Some time ago, I co-founded a theatre company (that still feels weird to say out loud. Give me a minute). Its main aim was to give a platform to new and emerging playwrights (as well as actors and directors), as well as to provide another ‘pub theatre’ type experience, which I, perhaps unreasonably, thought there should be at least half as many examples in Brighton as there are in London. Actually, I still think that. And just as unreasonably.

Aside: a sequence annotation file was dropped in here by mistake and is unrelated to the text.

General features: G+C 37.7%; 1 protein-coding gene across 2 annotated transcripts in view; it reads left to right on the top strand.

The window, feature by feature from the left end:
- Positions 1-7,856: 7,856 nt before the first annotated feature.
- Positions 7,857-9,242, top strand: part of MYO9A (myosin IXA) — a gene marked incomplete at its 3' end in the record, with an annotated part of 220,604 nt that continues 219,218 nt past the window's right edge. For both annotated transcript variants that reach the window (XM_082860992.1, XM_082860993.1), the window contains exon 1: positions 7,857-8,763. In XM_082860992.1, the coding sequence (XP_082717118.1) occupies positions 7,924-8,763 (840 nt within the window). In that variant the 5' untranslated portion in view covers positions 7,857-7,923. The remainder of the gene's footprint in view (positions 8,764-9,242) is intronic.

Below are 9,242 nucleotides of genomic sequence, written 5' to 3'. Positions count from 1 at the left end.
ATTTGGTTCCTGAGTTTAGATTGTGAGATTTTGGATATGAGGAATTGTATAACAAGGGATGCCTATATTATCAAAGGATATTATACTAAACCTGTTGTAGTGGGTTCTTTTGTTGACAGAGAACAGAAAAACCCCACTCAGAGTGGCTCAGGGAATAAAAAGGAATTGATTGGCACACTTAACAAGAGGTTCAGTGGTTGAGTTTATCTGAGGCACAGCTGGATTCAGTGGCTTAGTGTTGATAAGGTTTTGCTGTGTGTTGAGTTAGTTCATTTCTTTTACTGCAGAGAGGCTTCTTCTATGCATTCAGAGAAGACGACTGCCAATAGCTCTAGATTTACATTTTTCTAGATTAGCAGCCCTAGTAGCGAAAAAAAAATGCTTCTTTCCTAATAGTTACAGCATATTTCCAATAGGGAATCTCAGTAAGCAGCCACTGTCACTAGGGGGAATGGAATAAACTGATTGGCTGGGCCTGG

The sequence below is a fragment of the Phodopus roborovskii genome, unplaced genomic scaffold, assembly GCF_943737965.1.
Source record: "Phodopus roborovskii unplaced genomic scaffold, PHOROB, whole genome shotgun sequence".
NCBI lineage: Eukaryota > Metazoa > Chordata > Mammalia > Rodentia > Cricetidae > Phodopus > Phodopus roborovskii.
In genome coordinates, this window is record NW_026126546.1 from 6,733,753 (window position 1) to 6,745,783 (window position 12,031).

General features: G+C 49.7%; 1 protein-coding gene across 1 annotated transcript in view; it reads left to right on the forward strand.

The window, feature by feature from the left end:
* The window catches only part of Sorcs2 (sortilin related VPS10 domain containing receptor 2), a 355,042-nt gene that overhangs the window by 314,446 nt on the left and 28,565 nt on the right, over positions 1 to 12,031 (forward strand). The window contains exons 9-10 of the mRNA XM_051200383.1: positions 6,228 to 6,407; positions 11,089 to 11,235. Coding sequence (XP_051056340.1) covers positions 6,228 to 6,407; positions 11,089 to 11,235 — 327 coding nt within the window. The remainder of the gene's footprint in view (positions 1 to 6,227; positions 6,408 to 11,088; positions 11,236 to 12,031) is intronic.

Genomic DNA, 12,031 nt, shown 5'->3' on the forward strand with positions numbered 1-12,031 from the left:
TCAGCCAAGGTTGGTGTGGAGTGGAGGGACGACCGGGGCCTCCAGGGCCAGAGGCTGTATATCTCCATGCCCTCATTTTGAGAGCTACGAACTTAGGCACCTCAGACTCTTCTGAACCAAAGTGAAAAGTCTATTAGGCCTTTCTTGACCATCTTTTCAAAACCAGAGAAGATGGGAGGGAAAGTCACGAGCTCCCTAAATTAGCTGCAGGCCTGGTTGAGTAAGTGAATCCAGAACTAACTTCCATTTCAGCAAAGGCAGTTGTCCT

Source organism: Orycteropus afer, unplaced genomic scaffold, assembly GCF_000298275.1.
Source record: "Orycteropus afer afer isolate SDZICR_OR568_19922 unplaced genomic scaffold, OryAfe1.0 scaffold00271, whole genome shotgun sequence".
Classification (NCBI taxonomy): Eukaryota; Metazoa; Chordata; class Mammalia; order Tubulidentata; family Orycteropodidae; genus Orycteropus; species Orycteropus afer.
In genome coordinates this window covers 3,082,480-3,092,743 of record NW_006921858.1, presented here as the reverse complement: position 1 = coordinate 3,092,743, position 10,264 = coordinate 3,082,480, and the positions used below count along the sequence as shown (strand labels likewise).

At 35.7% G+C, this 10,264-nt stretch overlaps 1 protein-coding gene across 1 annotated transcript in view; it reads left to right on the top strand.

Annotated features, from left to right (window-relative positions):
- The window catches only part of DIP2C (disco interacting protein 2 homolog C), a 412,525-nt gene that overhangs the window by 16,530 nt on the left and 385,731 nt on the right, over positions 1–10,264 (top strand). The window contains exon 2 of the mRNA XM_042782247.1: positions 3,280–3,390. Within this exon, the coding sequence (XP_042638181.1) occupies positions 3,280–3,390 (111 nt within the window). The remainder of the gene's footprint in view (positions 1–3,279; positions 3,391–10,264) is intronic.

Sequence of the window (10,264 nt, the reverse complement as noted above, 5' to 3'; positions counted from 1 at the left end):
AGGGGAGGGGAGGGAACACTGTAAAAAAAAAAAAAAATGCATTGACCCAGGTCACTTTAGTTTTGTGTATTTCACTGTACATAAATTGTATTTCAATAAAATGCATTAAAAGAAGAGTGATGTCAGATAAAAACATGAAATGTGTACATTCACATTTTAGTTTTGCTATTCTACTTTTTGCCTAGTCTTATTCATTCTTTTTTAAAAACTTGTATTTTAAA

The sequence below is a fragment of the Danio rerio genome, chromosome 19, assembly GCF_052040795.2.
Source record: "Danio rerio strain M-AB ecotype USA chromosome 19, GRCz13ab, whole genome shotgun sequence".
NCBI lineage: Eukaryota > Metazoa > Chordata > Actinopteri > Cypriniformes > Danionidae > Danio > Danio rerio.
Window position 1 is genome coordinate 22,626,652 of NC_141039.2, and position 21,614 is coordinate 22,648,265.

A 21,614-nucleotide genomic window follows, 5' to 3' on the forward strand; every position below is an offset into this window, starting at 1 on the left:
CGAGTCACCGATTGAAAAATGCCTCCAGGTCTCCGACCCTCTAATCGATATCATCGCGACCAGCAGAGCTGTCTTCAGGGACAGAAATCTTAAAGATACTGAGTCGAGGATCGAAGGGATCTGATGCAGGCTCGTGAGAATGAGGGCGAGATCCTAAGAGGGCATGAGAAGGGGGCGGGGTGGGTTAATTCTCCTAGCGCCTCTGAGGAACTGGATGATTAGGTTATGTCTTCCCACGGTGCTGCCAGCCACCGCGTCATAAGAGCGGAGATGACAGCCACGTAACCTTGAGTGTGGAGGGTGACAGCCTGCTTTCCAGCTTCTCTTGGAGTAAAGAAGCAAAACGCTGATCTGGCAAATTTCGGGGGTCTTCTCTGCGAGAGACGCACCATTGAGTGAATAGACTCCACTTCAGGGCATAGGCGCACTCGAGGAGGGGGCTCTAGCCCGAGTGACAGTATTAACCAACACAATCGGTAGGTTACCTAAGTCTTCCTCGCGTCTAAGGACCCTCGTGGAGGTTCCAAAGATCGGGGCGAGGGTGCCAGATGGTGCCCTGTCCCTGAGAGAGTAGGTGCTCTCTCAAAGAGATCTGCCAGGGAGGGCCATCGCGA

There was at least one other reason why I sought to set up the theatre company, and it says perhaps more about my ego than it does about any high-minded intentions I had regarding Brighton’s theatre scene. Fact of the matter is, I’d recently entered a script of mine into a local short play night, and it didn’t get past the gate. Which is not particularly important or even relevant: I’m not arrogant to assume that any one of my scripts should absolutely be produced on stage, particularly when it’s in competition with at least five others, all of which may be more interesting or more exciting to an audience (or, let’s be blunt: simply better). I went along to see the show that showcased the more successful plays, and while there’s possibly no way to separate my own bruised ego from my critical appraisal of that night (or, at very least, successfully convince you that I was able to do just that), I do remember being intrigued by what scripts had made it through when mine had not. Not, you understand, because I automatically thought that my effort was superior – indeed, since opinion is subjective, such griping on my part is largely irrelevant – but because it appeared that I had fundamentally misunderstood what was being asked for, in terms of a short play.